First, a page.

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Pilot Knob Hill, the highest point in the city, is part of Hunter Ranch. Developers of both Hunter and Cole Ranch, which is immediately to the north, went before the Denton City Council on Tuesday to ask for the city’s support in creating a special taxing district for the area. The master-planned communities would cover 6,400 acres on the city’s west side.

Hope for any more updates to the Denton’s gas well ordinance died late Tuesday afternoon after Mayor Chris Watts suggested any work session on the topic would likely go over old ground.

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Keely Briggs

Council member Keely Briggs became visibly upset as the prospects dimmed for new rules for compressor stations and community notifications as well as low-cost air monitoring or soil testing initiatives.

“I just want this council to grow a pair and not use House Bill 40 as an excuse to do nothing,” Briggs said before leaving the room for a brief time.

The Texas Legislature passed HB40 in 2015 to nullify the citizens’ ban on hydraulic fracturing in Denton and greatly limit the ability of Texas cities to regulate oil and gas activities locally. To date, no city has been sued under HB40.

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Gerard Hudspeth

Council member Gerard Hudspeth responded, saying he wanted to distance himself from Briggs’ comment.

“I think it’s insensitive,” he said.

Council member Deb Armintor took the opposite tack.

“I want to align myself as closely with that comment as possible,” Armintor said.

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Deb Armintor

Council members agreed to ask the city staff for more information on soil testing and decide then whether they need a work session on the topic.

Hopes remained, however, for one major change to the ordinance that the City Council adopted in November. This week, the mayor asked to reconsider that vote which increased the distance between old gas wells and new construction, but the council learned Tuesday that the developers for a massive new subdivision on the city’s southwest side have already agreed to the larger distances.

Earlier in the afternoon, the developers of Cole Ranch and Hunter Ranch — Stratford Land and the Hillwood Companies — told city leaders they were willing to follow the new “reverse setback” distance in developing their projects. A reverse setback is the required distance between an existing gas well and any new protected use being built, such as a home, school, church or day care. In mid-November, the City Council voted 5-2 to increase that distance from 250 feet to 500 feet. On Monday, the mayor asked to reconsider that vote, citing unintended consequences with current protected uses within that new, longer distance. (That re-vote is expected in January.)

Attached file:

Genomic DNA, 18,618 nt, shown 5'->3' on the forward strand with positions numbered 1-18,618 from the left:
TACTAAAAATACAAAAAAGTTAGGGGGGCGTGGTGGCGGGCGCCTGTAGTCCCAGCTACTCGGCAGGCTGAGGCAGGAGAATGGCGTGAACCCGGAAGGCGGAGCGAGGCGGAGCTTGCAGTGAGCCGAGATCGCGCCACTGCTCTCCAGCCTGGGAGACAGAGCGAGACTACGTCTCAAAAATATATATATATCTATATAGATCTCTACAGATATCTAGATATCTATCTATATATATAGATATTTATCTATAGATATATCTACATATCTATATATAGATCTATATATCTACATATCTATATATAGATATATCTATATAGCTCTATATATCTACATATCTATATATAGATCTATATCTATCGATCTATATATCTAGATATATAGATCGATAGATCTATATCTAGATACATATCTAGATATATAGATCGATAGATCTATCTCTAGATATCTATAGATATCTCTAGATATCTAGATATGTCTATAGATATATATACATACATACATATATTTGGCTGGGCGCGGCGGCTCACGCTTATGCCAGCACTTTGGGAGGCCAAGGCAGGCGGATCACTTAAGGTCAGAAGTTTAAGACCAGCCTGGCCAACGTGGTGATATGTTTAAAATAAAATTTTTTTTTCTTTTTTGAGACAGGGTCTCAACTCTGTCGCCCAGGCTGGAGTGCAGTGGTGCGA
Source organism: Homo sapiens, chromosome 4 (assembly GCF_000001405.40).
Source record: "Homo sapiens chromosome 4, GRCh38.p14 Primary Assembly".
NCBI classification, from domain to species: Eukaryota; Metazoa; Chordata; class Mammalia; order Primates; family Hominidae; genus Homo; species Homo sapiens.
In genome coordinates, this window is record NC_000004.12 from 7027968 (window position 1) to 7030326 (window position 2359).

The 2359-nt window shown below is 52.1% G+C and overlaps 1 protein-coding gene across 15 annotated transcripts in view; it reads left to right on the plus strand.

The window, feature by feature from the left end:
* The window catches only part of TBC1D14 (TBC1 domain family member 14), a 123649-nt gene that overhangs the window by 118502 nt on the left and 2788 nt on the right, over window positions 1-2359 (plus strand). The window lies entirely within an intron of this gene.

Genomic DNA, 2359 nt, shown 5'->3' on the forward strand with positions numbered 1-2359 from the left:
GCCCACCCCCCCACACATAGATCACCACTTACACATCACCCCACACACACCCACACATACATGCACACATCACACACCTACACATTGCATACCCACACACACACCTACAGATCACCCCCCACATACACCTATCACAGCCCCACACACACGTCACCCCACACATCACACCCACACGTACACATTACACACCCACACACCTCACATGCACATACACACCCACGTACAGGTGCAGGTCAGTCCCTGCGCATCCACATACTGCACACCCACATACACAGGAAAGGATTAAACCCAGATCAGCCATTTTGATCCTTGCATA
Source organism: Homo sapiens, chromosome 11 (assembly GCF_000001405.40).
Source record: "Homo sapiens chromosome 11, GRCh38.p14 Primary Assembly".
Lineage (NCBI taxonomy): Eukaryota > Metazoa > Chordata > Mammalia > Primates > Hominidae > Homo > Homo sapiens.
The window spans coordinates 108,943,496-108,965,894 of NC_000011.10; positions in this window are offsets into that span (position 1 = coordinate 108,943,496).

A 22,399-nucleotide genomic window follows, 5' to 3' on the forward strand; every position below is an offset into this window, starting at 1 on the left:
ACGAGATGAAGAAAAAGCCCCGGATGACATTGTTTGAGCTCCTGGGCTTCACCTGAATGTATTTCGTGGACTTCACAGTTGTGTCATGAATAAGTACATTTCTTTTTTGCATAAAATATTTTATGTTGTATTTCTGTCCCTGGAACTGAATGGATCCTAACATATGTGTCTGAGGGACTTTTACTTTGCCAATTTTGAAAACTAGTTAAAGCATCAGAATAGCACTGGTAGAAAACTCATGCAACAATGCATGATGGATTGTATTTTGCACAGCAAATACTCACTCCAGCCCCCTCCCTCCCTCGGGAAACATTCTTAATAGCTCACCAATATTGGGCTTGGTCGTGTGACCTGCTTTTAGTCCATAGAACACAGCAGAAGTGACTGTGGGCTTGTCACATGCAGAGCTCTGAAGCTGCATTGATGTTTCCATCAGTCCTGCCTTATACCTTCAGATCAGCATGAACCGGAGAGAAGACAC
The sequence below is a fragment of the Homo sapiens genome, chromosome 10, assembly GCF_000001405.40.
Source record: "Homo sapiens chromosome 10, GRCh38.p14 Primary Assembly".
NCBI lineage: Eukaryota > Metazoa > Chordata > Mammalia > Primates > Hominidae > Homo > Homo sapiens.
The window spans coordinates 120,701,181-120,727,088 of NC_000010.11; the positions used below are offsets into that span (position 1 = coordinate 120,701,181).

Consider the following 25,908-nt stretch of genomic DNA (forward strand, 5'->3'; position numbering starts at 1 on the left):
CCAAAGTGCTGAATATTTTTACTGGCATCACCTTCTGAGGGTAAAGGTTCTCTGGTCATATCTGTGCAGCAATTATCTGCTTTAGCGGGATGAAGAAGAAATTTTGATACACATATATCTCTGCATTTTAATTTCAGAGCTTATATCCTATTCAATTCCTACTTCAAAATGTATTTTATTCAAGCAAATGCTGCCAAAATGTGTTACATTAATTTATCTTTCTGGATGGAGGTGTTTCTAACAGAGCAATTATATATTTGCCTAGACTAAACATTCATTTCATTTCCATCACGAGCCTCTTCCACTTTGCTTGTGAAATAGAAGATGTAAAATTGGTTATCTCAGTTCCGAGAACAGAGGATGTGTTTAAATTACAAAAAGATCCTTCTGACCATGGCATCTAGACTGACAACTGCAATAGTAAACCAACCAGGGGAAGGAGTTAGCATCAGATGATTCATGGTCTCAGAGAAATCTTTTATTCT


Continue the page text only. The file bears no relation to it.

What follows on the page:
The developers have asked the city for a special taxing district to underwrite financing of public improvements for the project. In negotiations with the city staff to secure that public financing, the developers made several concessions to the city, including agreeing to the larger reverse setbacks and following the city’s newest development code.

Both ranches have been platted for more gas wells than have been drilled there currently, which means the energy companies have the right to come back in the future to drill and frack more wells, regardless of what new construction comes in.

City Manager Todd Hileman weighed in after about three hours of presentations and discussions, saying that he and other members of the city staff had been working for months to negotiate terms for the project and the public financing that would pass muster with council members.

The developers proposed that the special taxing district would assess homeowners and other property owners 49 cents per $100 valuation to repay the financing. Those taxes would be in addition to the city, school and county taxes that would also be assessed.

Hileman said the project won’t have quite as many homes as originally proposed and should bring more commercial, corporate and industrial development to the west side.

The two projects cover about 6,400 acres between FM2449 and the Robson Ranch retirement community. The latest numbers show the developers plan to build about 12,900 single-family homes and 6,450 multi-family units, homes for about 64,000 new residents. In addition, about 750 acres would be developed for commercial and industrial businesses, with about 16,000 people working in the area.

The developers said it would take 30 to 40 years for the project to be completely built.

The City Council is expected to continue its talks with the developer next week.

Public hearings on the project could come as soon as next month with the Planning and Zoning Commission, with the City Council holding public hearings at the end of January or early February.

PEGGY HEINKEL-WOLFE can be reached at 940-566-6881 and via Twitter at @phwolfeDRC.

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